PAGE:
Conservation up in flames
THE BIG BURN
Teddy Roosevelt and the Fire That Saved America
By Timothy Egan
Houghton Mifflin Harcourt.
324 pp. $27
In terms of sheer political courage, reforming the American health-care system is but a minor parliamentary maneuver compared to the chutzpah mustered by Teddy Roosevelt in 1907, when he established the national forest system. In one frenzied week, Roosevelt and his chief forester, Gifford Pinchot, outlined 16 million acres of Western woodland that they felt needed to be preserved. Laying out maps on the floor of the White House, they carved out huge chunks of Idaho, Montana, Wyoming and the other Western states as inviolate preserves (on paper, anyway). A handful of executive proclamations later, the deed was done.
Grover Cleveland had created the forest reserve as a legal entity a few years earlier; now Roosevelt and Pinchot had breathed life into the idea. In so doing, they kept millions of dollars' worth of land and timber out of the hands of the robber barons, the Weyerhausers and Rockefellers and Harrimans who had already laid claim to much of the rest of the West "like European dukes dividing the spoils of a medieval war," Egan writes.
Congress had a fit, of course -- particularly Sen. Weldon Heyburn of Idaho, who dubbed the forest chief "Czar Pinchot" and persecuted him relentlessly in committee hearings. So did "Uncle Joe" Cannon, the House speaker, who thundered, "Not one cent for scenery!" They were not happy to have been outfoxed. And then, three years later, the forests caught fire.
In "The Big Burn," Timothy Egan reconstructs the legendary great fire of 1910, which torched more than 3 million acres of woodlands in Idaho and Montana -- an area almost as big as Connecticut, encompassing parts of 10 different national forests. It was, and remains, one of the biggest fires in American history (to which I hate to have to add, so far).
At the heart of the blaze lay a handful of rickety boomtowns, including Avery, Idaho; Wallace, Idaho (home of the ungrateful Sen. Heyburn); and the sinful Taft, Mont., which reportedly had one prostitute for every four residents. Like the incumbent president after whom it had been named, Taft stood as a monument to human appetites, an objective correlative for the naked greed that had defined the history of the West. When the hated forest rangers came through town, looking for able-bodied men to help fight the gathering blaze, most residents of Taft looked the other way and kept on drinking. That left the firefighting up to a motley crew of Yale-educated rangers, random immigrant laborers from Italy and Central Europe, and the Army's black regiments of "Buffalo Soldiers," who had not yet taken their place in legend.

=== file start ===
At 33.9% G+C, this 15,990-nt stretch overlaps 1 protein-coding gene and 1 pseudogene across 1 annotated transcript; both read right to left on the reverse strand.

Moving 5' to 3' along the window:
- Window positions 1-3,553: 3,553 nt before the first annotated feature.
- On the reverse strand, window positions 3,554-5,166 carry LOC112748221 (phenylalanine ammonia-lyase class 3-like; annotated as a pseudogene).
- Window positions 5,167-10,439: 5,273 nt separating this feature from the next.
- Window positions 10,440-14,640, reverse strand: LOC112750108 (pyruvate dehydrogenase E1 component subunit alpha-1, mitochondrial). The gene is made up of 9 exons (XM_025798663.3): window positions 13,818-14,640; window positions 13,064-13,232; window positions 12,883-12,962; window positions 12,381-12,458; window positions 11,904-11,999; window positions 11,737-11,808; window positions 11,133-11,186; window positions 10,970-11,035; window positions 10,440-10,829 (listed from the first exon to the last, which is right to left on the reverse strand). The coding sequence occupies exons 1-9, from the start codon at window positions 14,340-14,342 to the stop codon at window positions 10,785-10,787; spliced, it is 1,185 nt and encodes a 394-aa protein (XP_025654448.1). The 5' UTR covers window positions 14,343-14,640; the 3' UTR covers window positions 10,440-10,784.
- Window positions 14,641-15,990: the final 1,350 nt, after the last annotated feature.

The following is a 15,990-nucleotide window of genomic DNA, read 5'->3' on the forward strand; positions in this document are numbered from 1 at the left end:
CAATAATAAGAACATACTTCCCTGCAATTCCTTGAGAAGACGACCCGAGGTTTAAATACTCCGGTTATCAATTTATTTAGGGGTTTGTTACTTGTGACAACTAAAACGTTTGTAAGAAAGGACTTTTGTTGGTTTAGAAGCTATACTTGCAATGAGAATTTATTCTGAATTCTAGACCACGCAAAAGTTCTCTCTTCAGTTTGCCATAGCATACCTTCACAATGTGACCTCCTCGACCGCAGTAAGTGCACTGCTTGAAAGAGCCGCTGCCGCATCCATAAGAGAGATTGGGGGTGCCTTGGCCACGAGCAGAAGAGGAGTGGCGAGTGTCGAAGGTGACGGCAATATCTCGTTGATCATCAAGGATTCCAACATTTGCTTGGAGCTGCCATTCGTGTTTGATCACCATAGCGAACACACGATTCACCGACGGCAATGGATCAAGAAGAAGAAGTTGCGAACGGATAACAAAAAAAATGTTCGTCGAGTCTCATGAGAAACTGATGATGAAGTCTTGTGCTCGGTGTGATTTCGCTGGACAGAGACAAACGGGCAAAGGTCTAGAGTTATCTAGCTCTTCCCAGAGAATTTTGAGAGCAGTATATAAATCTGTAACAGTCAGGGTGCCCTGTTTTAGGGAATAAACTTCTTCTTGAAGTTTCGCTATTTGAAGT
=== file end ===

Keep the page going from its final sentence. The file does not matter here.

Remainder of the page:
Using eyewitness accounts and official documents, Egan reconstructs the fire in horrific, exhausting detail: the flames rushing across the tops of ridges, smoke infiltrating the towns, the panicked evacuation of women and children in overcrowded trains. The fire scenes occupy the bulk of the narrative, but the backstory is more interesting, centered on the curious friendship between Roosevelt and Pinchot that helped give birth to the modern conservation movement.
Both were eccentric sons of wealthy families who dedicated their lives to serve markedly progressive causes, for which their families regarded them as something close to class traitors. From their first meeting, when Roosevelt challenged Pinchot to an impromptu boxing match, the two became fast friends. In Washington, they rambled through Rock Creek Park together and even skinny-dipped in the Potomac, once with the French ambassador (surely cause for impeachment today). With Pinchot's shrewd assistance, Roosevelt ultimately protected some 230 million acres of Western land, over the objections of folks such as Sen. William Clark, a millionaire politician who unapologetically bought other legislators' votes and who once declared, "Those who succeed us can take care of themselves."